268

DOC.

7

PROBABILITY CALCULUS

Published in Annalen

der

Physik 33

(1910):

1096-1104.

Received 29

August 1910, published

20

December 1910.

[1]Ludwig

Hopf

(1884-1939),

who had received

his

degree

with Sommerfeld in

1909, was

registered

in all

three of Einstein's

courses

at

the

University

of Zurich

in

the

summer

semester

1910.

He collaborated with Einstein

not

only on

this

paper

and the

subsequent

one (Doc.

8),

but also

helped

him

to identify

a

calculational

error

in

an

earlier

publication;

see

Einstein

1911e

(Doc.

14)

and the

notes to

this document. For evidence of their

personal relationship

at

the

time of their collaboration

on

the

present paper, see

also Einstein

to Ludwig

Hopf, 21

June

1910,

and Einstein

to Ludwig

Hopf,

2

August

1910.

[2]For the

use

of

a

Fourier

decomposition

of

the radiation

field in

the

study

of heat

radiation,

see,

e.g.,

the classic book

by

Planck,

Planck

1906,

in

particular pp. 118ff.

Einstein had earlier

reviewed this

book;

see

Einstein

1906f (Vol.

2,

Doc.

37).

He

quoted

it

in his

second

paper

with

Hopf;

see

Einstein and

Hopf

1910b (Doc.

8), p.

1107, fn. 2.

[3]This

definition of

probability is

different from

Planck's;

for

Planck's

definition,

see

Planck

1906,

p. 139;

for

a

historical discussion of the relevance of

this

difference, see

the editorial

note

in Vol.

2,

"Einstein's

Early

Work

on

the

Quantum

Hypothesis,"

pp. 137-139,

and Kuhn

1978,

in

particular pp.

182-187.

[4]Contemporary

applications

of the

equipartition

theorem

to

heat radiation

assumed–

either

explicitly

or

implicitly-the

statistical

independence

of the

Fourier

coefficients and

led to

the

experimentally

refuted

Rayleigh-Jeans

law;

for historical

accounts,

see

Klein,

M.

1970,

pp.

234-237,

and Kuhn

1978,

pp.

143-152.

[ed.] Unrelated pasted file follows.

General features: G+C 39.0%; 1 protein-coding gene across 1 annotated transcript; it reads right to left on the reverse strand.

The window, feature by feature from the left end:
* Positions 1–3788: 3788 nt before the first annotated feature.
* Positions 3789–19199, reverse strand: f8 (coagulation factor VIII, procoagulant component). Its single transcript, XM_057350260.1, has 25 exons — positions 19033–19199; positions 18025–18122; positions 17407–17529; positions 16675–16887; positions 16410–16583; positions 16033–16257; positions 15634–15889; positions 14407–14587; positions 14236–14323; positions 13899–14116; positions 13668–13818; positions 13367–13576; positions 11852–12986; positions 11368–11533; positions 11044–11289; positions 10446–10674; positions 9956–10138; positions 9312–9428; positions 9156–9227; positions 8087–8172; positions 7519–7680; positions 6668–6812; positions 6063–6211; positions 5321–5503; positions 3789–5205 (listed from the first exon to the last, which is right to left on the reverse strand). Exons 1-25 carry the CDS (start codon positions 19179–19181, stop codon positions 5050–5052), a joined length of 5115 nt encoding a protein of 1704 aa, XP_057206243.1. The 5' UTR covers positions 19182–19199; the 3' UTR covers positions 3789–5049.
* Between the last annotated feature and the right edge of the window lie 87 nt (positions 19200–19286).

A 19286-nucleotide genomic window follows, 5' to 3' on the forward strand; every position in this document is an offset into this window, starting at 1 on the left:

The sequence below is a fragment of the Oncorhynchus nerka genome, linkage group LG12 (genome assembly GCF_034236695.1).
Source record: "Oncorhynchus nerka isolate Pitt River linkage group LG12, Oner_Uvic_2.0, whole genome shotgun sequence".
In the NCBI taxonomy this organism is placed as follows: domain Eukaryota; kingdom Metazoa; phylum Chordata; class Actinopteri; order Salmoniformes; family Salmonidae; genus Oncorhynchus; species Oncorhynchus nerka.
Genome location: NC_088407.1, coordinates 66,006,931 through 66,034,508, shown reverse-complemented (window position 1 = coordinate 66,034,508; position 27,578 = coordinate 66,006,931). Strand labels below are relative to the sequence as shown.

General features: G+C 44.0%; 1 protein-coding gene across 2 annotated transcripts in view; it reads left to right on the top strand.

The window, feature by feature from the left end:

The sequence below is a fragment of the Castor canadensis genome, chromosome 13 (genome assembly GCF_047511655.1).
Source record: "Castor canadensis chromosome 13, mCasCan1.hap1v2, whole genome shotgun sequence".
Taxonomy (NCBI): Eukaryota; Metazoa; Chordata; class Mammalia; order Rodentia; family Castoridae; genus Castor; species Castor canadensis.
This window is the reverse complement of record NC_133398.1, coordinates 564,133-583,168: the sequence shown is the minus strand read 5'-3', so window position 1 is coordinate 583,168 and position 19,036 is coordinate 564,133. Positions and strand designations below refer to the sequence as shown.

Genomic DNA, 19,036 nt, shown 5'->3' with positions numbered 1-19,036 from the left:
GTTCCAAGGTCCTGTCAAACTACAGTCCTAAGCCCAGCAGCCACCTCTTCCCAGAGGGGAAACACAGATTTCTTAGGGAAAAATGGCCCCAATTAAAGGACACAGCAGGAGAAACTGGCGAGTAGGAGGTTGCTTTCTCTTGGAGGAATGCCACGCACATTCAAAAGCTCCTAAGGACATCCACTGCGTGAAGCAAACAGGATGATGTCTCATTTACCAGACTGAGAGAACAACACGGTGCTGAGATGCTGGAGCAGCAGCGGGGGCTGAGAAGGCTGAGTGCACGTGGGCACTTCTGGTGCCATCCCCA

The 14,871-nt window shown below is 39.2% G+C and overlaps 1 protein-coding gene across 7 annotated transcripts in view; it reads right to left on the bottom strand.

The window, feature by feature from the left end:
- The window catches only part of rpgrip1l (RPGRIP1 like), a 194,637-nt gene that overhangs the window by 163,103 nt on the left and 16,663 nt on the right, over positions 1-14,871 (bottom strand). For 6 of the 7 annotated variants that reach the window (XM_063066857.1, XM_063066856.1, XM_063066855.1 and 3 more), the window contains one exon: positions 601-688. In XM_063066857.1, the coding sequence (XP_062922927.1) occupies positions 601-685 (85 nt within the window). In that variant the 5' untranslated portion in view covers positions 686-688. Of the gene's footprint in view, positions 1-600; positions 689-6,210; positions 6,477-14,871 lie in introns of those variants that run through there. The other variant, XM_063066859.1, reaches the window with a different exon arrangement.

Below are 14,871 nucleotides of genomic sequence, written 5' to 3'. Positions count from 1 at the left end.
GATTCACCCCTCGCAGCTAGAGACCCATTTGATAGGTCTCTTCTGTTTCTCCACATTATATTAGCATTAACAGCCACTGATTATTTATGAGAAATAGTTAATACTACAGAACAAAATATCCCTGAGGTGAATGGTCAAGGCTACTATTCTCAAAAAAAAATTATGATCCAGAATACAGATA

This

assumption

also

corresponds to

Planck's

hypothesis

of "natural radiation"

("natürliche Strahlung");

for

its

description

by

Planck

in

terms

of the Fourier

coefficients, see, e.g.,

Planck

1906, p. 133,

and

for its

role

in Planck's

analysis

of

black-body radiation,

see

pp.

187ff.

For

Einstein's views

on

the statistical

properties

of radiation

as

distinct

from those

of Planck in

1910, see

Einstein's

unpublished response to

Planck 1910a

(Doc.

3).

[5]The

inference

expressed in

the last

sentence

later

gave rise

to

a

controversy

between

Einstein and Max

von

Laue;

see

Laue

1915a,

Einstein

1915b,

and Laue

1915b.

In

1924

Planck

considered the

question

as

still

unresolved;

see

Planck

1924.

This discussion

is

mentioned

in

Klein,

M.

1964, p. 16.

[6]The

mathematical

problem

treated

by

Einstein and

Hopf belongs

to

the tradition of

cen-

tral

limit

theorems, going

back

at

least

to

Laplace

(see, e.g.,

Stigler 1986, pp.

136ff)

and

actively

pursued

around the

turn

of

this

century,

in

particular

by

the Russian school

(see, e.g.,

Maistrov

1974,

pp.

208ff).

At

the time of the

present

paper, however, probability theory

was

not yet

a

mathematical

discipline

with

a

standard literature to which

physicists

would

commonly

refer

(see,

for

instance,

the

complaint

about

the

neglect

by

physicists

of results achieved

in

statistics

in Ehrenfest and Ehrenfest

1911,

pp. 86-87).

In the criticism of Einstein's and

Hopf's

result

mentioned in note

3,

however,

von

Laue did

refer to

the

recently published

German translation

of the

Russian textbook

on

probability theory

by

Markoff,

Markoff

1912

(see

Laue

1915a,

p. 855,

fn.

1).

[7]The

following argument

derives

a

differential

equation

for

a

diffusion

process

in

a

way

similar

to

the

one

Einstein had used earlier in his

analysis

of Brownian

motion; see

Einstein

1905k

(Vol.

2,

Doc.

16),

pp.

557-558.

[8]There

should be

a

minus

sign

in front

of

the

right-hand

side of

the

equation.

[9]The

right-hand

side

of

this

equation

should

be

continued

by

"...,"

since only

the first

two

factors

are

written

out.

[10]The

an

of the

right-hand

side

should

be

an.